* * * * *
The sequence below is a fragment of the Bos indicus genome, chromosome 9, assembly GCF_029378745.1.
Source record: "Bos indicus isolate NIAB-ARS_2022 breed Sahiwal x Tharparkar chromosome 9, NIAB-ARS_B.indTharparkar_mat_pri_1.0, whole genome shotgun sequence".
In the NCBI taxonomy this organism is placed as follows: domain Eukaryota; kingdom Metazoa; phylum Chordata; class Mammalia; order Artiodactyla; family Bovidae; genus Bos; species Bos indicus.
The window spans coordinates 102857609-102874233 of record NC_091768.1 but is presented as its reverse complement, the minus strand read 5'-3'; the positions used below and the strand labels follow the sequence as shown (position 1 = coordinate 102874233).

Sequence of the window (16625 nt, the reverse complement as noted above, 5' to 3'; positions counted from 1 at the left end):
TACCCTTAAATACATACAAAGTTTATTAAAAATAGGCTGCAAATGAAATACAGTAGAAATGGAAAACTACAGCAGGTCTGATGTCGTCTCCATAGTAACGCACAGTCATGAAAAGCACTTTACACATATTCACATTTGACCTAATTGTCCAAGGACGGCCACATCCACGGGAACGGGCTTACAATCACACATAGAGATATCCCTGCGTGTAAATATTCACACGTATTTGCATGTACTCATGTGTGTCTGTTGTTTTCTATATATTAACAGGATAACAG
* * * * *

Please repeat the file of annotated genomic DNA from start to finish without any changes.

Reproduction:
The sequence below is a fragment of the Bos indicus genome, chromosome 9, assembly GCF_029378745.1.
Source record: "Bos indicus isolate NIAB-ARS_2022 breed Sahiwal x Tharparkar chromosome 9, NIAB-ARS_B.indTharparkar_mat_pri_1.0, whole genome shotgun sequence".
In the NCBI taxonomy this organism is placed as follows: domain Eukaryota; kingdom Metazoa; phylum Chordata; class Mammalia; order Artiodactyla; family Bovidae; genus Bos; species Bos indicus.
The window spans coordinates 102857609-102874233 of record NC_091768.1 but is presented as its reverse complement, the minus strand read 5'-3'; the positions used below and the strand labels follow the sequence as shown (position 1 = coordinate 102874233).

Sequence of the window (16625 nt, the reverse complement as noted above, 5' to 3'; positions counted from 1 at the left end):
TACCCTTAAATACATACAAAGTTTATTAAAAATAGGCTGCAAATGAAATACAGTAGAAATGGAAAACTACAGCAGGTCTGATGTCGTCTCCATAGTAACGCACAGTCATGAAAAGCACTTTACACATATTCACATTTGACCTAATTGTCCAAGGACGGCCACATCCACGGGAACGGGCTTACAATCACACATAGAGATATCCCTGCGTGTAAATATTCACACGTATTTGCATGTACTCATGTGTGTCTGTTGTTTTCTATATATTAACAGGATAACAG